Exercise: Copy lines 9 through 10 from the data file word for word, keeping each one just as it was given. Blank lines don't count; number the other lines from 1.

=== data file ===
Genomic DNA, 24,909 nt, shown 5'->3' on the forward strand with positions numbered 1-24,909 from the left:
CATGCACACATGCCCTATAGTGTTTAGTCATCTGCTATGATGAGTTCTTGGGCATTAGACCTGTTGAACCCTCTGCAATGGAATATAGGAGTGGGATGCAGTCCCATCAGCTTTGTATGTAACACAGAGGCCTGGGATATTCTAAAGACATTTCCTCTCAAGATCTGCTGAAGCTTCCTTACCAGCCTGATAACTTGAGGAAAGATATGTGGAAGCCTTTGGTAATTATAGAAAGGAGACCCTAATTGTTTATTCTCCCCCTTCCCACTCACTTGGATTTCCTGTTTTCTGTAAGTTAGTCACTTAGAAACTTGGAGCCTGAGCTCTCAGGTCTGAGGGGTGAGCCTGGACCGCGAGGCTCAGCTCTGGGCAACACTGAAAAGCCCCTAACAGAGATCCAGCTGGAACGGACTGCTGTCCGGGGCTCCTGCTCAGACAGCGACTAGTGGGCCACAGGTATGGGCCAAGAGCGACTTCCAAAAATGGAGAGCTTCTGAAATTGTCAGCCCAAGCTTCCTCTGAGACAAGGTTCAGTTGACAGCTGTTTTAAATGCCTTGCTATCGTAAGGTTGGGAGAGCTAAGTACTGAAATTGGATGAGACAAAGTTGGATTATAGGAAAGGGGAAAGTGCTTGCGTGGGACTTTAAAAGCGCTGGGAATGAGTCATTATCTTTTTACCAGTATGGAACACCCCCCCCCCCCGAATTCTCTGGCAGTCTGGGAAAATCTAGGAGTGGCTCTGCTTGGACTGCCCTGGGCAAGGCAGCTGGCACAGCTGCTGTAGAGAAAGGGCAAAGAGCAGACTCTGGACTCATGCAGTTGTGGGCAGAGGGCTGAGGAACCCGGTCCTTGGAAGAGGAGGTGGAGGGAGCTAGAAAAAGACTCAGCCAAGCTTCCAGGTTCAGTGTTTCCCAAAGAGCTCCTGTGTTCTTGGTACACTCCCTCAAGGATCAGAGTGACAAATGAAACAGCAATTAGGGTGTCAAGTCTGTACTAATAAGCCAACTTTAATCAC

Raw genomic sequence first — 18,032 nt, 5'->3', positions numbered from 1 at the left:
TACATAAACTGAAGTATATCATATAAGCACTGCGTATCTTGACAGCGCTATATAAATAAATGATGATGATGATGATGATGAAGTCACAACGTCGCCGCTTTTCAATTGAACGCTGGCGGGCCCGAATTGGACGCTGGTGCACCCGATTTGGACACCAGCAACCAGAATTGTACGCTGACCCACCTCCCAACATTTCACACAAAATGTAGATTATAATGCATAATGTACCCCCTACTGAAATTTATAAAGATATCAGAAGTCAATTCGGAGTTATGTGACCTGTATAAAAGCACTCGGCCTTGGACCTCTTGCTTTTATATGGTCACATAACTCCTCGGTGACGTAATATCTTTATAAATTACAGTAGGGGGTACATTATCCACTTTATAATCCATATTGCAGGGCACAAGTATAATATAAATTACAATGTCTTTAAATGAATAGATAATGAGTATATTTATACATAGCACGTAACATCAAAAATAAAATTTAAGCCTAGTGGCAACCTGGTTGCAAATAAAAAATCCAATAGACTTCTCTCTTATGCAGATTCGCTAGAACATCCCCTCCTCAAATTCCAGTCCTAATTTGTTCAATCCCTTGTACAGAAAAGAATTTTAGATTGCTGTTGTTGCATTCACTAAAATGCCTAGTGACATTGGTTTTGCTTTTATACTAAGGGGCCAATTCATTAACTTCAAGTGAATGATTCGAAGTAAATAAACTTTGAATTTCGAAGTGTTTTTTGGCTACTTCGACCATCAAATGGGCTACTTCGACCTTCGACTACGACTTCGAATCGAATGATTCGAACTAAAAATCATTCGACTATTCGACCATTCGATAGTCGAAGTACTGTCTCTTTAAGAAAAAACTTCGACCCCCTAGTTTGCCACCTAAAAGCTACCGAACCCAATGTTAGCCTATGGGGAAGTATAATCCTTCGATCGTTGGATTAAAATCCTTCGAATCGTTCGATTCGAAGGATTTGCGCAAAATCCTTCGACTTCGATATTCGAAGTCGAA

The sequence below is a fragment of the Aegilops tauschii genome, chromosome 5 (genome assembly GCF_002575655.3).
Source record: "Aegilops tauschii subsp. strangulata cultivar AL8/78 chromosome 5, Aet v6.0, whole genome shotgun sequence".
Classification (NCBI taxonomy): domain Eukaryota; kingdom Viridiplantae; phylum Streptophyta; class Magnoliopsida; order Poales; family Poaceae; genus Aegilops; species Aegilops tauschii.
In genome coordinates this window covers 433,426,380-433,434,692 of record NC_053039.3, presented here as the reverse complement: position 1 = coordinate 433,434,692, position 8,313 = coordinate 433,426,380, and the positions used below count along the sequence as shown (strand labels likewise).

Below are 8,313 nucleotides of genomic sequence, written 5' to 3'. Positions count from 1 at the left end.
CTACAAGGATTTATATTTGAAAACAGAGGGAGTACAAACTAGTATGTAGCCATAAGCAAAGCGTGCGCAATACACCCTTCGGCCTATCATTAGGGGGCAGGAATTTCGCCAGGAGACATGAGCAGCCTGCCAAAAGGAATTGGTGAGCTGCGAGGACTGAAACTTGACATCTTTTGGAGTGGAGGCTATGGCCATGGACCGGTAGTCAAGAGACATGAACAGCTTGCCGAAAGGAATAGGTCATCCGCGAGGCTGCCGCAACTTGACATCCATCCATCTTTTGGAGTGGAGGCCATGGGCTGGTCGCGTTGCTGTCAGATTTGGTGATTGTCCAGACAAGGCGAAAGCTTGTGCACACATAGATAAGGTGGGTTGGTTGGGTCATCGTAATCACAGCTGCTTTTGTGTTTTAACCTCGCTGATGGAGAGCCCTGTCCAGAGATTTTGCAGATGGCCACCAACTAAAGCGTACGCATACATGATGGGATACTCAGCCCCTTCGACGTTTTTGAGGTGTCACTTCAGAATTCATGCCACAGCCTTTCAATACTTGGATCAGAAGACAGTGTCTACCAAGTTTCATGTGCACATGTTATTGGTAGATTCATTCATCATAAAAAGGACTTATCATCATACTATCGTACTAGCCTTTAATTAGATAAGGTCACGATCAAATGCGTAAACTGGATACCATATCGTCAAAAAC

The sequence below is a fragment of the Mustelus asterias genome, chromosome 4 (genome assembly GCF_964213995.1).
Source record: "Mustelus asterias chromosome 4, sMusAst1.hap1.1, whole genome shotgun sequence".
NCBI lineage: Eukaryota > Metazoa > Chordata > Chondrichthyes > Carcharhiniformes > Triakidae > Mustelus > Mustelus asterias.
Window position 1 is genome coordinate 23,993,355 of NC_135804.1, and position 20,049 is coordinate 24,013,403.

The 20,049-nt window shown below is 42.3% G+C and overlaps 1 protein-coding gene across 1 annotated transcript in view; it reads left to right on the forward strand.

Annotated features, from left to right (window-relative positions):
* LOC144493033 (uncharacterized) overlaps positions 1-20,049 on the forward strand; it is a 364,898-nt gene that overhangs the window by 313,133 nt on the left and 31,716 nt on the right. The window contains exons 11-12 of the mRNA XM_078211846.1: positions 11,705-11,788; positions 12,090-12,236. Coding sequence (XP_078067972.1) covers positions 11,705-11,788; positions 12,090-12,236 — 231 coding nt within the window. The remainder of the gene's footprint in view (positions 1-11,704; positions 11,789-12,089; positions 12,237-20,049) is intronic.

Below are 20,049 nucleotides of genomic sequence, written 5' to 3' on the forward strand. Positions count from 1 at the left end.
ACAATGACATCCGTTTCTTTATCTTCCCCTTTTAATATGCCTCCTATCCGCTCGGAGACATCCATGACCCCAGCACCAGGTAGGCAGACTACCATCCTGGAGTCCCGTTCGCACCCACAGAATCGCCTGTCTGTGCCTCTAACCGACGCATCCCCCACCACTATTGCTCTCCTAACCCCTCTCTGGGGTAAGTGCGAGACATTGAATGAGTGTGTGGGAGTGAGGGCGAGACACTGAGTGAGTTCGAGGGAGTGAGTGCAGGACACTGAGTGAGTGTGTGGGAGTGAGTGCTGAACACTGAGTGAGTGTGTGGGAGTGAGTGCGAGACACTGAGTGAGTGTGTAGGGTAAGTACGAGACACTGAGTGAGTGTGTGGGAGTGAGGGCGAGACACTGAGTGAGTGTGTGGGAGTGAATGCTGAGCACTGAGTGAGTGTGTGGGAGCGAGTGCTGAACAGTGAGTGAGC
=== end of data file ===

Below are 8,313 nucleotides of genomic sequence, written 5' to 3'. Positions count from 1 at the left end.
CTACAAGGATTTATATTTGAAAACAGAGGGAGTACAAACTAGTATGTAGCCATAAGCAAAGCGTGCGCAATACACCCTTCGGCCTATCATTAGGGGGCAGGAATTTCGCCAGGAGACATGAGCAGCCTGCCAAAAGGAATTGGTGAGCTGCGAGGACTGAAACTTGACATCTTTTGGAGTGGAGGCTATGGCCATGGACCGGTAGTCAAGAGACATGAACAGCTTGCCGAAAGGAATAGGTCATCCGCGAGGCTGCCGCAACTTGACATCCATCCATCTTTTGGAGTGGAGGCCATGGGCTGGTCGCGTTGCTGTCAGATTTGGTGATTGTCCAGACAAGGCGAAAGCTTGTGCACACATAGATAAGGTGGGTTGGTTGGGTCATCGTAATCACAGCTGCTTTTGTGTTTTAACCTCGCTGATGGAGAGCCCTGTCCAGAGATTTTGCAGATGGCCACCAACTAAAGCGTACGCATACATGATGGGATACTCAGCCCCTTCGACGTTTTTGAGGTGTCACTTCAGAATTCATGCCACAGCCTTTCAATACTTGGATCAGAAGACAGTGTCTACCAAGTTTCATGTGCACATGTTATTGGTAGATTCATTCATCATAAAAAGGACTTATCATCATACTATCGTACTAGCCTTTAATTAGATAAGGTCACGATCAAATGCGTAAACTGGATACCATATCGTCAAAAAC